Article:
Research Engineer and Marketing Expert Helps Inventors Transfer Technology
W. Herbert White, Jr., Advisor
"People I've done business with claim I'm clairvoyant," says Herbert White. "I don't think I'm clairvoyant. But I do think I'm really good at understanding where things are going."
It's an understanding that's taken White from the research floor of Motorola, where he invented many of the electronic automotive systems we now take for granted such as cruise and interior temperature control, to a major role today giving back to entrepreneurship as an advisor to industry, government and universities on the commercialization of technology.
This spring, White expects to begin working with the Office of Technology Management at the University of Illinois to help evaluate the commercialization potential of a variety of technological innovations being developed in campus research centers.
"You can’t beat experience," says White, when asked why it's important for entrepreneurs, in particular, to give back to entrepreneurship. "Theory is good for setting general milestones. But sometimes the dynamics of the marketplace change so fast that it’s impossible for teaching curriculum to keep up."
"I'm passionate about technology transfer because I've always felt most technology is consistently undervalued or at least not made visible to the right people."
"It was invented in the 1930s," he says. "The inventor who held the patent could have sold it for $2,500 but instead kept with it. Finally the company became Xerox and he was worth over $100 million."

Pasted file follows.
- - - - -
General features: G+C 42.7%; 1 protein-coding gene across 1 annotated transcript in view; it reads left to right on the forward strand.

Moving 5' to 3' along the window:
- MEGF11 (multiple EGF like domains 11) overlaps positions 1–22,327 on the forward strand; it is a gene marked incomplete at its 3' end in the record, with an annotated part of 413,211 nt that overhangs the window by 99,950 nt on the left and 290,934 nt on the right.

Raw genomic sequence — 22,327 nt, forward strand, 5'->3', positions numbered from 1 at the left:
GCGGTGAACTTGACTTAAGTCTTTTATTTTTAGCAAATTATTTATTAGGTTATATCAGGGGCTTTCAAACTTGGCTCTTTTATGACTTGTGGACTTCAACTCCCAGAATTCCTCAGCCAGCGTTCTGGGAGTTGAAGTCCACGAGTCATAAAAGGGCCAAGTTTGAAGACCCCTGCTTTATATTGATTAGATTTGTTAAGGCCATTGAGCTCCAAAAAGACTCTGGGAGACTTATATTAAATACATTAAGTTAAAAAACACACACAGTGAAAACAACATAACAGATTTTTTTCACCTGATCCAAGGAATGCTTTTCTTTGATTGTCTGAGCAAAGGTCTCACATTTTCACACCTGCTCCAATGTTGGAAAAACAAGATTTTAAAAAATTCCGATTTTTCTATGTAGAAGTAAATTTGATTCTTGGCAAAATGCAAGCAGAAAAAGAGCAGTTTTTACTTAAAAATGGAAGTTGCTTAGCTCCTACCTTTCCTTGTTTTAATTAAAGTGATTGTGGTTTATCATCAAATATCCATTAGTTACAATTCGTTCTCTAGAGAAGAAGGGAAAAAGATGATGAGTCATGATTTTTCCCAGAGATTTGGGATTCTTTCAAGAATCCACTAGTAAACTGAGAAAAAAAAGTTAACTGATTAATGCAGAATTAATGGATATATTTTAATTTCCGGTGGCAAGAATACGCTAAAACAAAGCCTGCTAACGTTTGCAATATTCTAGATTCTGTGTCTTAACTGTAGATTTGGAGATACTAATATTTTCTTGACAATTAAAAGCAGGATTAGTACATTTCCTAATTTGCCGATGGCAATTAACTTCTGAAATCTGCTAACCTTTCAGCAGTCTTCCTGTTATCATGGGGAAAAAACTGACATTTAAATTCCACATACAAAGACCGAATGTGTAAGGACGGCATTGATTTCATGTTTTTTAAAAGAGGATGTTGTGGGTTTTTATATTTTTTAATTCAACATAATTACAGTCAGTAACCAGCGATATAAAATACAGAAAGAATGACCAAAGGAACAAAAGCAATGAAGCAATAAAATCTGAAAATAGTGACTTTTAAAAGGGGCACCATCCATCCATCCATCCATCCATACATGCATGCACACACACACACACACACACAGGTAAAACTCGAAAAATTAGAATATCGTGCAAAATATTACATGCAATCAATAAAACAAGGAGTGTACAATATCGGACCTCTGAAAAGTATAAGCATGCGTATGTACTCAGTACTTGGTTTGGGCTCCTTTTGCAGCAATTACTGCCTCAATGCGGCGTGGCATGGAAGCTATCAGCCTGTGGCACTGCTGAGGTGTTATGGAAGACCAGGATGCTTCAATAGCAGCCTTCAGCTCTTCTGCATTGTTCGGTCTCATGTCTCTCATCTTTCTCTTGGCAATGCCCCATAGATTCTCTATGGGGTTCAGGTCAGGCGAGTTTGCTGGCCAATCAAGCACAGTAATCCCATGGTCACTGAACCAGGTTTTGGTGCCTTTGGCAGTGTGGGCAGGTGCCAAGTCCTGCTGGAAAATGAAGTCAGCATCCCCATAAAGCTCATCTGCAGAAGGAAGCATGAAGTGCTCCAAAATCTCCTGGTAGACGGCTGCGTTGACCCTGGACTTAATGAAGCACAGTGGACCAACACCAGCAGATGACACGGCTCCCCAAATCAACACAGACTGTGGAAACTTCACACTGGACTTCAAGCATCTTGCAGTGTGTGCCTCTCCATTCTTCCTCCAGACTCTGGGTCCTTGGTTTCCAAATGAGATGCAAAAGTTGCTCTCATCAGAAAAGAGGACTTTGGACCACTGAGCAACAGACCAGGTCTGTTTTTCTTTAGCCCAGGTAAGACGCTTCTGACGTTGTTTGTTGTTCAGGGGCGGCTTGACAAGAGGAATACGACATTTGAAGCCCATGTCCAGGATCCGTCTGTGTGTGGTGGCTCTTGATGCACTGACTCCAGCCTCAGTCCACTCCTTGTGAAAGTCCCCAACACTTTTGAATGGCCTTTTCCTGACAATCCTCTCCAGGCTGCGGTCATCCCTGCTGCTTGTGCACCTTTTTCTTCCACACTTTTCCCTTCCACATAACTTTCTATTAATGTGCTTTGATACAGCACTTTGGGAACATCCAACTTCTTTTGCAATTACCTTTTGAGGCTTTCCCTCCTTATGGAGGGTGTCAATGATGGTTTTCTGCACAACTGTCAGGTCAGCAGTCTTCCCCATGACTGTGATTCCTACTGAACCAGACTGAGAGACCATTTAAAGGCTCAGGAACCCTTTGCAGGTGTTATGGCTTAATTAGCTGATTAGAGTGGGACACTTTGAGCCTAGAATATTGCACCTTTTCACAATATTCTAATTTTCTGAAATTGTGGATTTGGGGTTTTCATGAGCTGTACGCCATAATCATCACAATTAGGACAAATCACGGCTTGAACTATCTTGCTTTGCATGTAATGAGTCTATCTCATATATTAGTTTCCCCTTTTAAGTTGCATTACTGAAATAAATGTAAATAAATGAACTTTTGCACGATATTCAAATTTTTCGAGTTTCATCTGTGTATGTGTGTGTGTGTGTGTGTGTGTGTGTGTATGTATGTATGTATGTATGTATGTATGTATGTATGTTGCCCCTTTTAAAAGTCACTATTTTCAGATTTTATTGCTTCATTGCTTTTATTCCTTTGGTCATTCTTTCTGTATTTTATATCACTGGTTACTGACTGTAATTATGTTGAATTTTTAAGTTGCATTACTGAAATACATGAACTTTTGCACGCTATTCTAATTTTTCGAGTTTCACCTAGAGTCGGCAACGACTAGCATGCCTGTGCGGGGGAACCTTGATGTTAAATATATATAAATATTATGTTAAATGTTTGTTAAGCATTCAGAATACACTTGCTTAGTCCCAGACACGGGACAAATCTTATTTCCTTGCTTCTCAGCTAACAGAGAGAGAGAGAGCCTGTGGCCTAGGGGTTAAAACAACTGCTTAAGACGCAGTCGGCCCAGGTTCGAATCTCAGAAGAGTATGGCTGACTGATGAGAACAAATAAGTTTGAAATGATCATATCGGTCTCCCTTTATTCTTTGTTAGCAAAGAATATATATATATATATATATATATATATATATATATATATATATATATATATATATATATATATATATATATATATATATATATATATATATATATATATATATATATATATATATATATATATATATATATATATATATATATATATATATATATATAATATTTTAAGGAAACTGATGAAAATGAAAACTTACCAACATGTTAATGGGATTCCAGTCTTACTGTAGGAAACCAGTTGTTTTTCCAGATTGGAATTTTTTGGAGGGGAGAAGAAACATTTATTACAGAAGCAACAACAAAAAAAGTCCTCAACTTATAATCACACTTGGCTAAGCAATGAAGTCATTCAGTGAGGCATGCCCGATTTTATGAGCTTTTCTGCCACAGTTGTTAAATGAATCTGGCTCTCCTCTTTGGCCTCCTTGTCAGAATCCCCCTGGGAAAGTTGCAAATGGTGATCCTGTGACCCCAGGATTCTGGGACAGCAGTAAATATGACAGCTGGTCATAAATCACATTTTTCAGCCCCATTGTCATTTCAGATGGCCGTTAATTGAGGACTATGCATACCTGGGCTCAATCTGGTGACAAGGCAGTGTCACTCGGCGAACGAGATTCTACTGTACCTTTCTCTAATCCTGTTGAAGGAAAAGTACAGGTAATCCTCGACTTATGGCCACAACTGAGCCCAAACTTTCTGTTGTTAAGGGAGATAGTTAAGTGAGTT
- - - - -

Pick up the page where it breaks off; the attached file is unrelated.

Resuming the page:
From Shelf to Market
White is doing his best to make sure good ideas like xerography don't sit on the shelf. Not so he can get richer, although that would certainly be helpful for a man who, with his wife, has fostered more than 100 children. Rather, White gives back to entrepreneurship because he fundamentally believes people are here to help each other.
"For me, that includes helping fledgling companies," he says. "Almost any company can be successful, but sometimes they can't quite see it. I've had such rich experience, it's just fun for me to help entrepreneurs."
According to Keith Brumbaugh, director of commercialization for the NASA Illinois Commercialization Center, White could be getting paid anywhere from $250 to $300 an hour for the kind of assistance he's provided at no charge for dozens of NASA clients.
"The Commercialization Center's clients are bright technologists," says Brumbaugh. "Their hurdle is taking that technology and creating revenue, jobs and business. Herb's common sense guidance is extremely valuable in determining what will work and what won't.
"He worked with a client, for example, who is developing very advanced non-destructive testing equipment for the aerospace industry. He helped him create marketing and business plans to get that technology out of the lab and create a strategy for generating revenue."
Focus on Assets
One principle White learned at Motorola, which was reinforced by an MBA in marketing earned in 1972 from the University of Chicago, is that the key to success in business is recognizing your assets and understanding the market.
After selling White Systems in 1983, the company he founded to implement software solutions to increase manufacturing efficiency, White applied this principle to various companies he was asked to evaluate.